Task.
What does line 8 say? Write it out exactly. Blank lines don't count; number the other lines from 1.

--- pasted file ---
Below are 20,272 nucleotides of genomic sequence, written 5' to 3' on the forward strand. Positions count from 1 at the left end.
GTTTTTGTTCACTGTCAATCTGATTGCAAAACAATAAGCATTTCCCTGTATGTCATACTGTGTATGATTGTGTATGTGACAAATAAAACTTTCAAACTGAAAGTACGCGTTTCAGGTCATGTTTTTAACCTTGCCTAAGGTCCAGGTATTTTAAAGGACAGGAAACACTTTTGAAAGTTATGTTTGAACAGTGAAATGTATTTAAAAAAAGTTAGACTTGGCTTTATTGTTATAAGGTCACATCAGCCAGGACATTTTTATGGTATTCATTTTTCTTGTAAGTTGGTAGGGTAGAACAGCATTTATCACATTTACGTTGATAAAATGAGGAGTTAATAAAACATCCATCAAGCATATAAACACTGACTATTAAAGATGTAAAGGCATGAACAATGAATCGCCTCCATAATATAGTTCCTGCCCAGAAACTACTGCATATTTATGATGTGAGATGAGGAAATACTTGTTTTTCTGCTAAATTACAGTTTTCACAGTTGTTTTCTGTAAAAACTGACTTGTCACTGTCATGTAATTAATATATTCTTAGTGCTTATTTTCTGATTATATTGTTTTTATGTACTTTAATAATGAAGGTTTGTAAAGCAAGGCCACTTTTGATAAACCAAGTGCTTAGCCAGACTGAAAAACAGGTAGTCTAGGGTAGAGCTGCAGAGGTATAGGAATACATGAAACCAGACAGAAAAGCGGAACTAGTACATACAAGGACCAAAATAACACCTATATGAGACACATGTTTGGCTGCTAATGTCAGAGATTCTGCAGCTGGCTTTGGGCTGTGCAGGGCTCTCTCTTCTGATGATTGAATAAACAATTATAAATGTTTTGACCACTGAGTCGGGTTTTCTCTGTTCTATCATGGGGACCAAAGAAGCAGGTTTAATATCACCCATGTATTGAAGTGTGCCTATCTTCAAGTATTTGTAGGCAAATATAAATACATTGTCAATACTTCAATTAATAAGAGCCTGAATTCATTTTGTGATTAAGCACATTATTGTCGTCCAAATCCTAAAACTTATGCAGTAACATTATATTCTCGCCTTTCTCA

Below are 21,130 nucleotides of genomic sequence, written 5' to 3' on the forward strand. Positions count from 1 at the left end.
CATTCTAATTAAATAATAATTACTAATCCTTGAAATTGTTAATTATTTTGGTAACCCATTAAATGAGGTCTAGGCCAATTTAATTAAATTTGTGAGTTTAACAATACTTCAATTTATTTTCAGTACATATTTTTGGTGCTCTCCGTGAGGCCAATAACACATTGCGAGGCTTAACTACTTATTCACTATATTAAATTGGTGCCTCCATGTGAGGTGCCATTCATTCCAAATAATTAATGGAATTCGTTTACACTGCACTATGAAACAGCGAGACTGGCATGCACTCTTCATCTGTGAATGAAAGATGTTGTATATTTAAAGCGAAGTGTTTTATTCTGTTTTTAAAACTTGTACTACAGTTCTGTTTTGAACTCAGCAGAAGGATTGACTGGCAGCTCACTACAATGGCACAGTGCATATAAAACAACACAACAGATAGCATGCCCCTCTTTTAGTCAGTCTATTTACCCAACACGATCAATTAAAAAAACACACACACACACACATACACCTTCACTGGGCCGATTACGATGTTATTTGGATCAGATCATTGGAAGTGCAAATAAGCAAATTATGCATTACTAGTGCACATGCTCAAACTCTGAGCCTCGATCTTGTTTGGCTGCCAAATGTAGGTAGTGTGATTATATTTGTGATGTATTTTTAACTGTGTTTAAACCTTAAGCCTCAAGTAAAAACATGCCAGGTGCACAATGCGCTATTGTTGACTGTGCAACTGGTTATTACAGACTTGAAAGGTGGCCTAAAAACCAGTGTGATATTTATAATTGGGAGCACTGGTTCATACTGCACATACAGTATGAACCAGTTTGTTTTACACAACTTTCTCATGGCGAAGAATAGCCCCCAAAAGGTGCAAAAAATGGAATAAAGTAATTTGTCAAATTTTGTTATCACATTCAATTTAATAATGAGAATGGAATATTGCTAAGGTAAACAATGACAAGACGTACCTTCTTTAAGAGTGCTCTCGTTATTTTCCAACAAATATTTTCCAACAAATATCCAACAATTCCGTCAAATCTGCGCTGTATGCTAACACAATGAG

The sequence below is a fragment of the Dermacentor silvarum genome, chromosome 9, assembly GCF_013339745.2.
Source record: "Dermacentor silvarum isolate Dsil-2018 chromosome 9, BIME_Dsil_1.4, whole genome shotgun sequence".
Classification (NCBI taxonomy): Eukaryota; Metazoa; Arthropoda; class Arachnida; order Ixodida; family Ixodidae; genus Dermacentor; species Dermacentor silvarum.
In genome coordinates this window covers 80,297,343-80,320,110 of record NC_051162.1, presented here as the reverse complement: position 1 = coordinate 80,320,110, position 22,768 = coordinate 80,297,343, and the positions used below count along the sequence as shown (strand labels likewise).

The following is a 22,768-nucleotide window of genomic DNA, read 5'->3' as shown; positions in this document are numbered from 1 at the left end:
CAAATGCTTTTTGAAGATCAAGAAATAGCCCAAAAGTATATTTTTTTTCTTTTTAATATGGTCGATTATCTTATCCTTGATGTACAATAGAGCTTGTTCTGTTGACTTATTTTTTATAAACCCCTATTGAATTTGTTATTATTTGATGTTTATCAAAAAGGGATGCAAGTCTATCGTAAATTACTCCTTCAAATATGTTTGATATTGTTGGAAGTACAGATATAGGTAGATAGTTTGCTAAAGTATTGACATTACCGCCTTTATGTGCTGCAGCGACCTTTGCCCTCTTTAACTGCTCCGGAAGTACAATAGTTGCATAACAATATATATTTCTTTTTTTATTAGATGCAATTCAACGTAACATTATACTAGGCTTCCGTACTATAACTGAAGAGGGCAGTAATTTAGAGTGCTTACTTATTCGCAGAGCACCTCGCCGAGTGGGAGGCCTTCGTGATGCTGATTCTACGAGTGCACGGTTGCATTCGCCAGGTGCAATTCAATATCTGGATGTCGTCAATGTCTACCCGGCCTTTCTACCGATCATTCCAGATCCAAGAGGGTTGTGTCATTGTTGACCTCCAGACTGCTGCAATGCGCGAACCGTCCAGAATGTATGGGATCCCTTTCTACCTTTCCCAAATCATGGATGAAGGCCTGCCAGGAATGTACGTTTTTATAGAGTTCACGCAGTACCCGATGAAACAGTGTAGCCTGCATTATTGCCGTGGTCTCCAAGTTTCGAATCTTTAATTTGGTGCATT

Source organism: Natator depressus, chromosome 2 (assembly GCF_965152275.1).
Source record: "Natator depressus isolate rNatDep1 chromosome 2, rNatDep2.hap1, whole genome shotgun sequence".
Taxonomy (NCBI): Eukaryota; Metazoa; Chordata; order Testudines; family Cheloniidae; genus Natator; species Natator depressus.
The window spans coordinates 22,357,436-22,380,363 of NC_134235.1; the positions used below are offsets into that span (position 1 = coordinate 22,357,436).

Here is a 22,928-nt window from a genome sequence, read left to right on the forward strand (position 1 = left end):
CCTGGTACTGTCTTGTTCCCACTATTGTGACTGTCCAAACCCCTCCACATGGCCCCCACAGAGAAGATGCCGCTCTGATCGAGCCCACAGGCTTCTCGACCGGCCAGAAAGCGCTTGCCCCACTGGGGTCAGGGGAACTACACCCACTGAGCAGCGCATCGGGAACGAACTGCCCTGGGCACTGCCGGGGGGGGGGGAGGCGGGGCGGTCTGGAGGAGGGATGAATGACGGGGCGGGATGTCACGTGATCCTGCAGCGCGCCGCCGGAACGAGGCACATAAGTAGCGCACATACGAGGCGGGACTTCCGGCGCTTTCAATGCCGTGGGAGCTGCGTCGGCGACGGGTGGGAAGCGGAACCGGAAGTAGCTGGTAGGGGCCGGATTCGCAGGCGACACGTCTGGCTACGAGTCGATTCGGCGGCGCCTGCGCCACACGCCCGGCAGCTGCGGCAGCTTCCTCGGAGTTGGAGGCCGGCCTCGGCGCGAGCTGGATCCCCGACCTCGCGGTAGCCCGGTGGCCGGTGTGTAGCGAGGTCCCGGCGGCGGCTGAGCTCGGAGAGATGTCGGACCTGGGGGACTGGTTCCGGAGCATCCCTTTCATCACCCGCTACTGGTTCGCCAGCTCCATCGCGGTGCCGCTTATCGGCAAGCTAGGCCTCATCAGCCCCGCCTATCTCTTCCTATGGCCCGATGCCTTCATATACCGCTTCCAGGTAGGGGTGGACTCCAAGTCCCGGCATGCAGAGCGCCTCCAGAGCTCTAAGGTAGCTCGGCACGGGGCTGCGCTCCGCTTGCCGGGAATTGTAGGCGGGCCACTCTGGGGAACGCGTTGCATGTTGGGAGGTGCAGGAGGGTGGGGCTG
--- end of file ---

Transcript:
In genome coordinates this window covers 80,297,343-80,320,110 of record NC_051162.1, presented here as the reverse complement: position 1 = coordinate 80,320,110, position 22,768 = coordinate 80,297,343, and the positions used below count along the sequence as shown (strand labels likewise).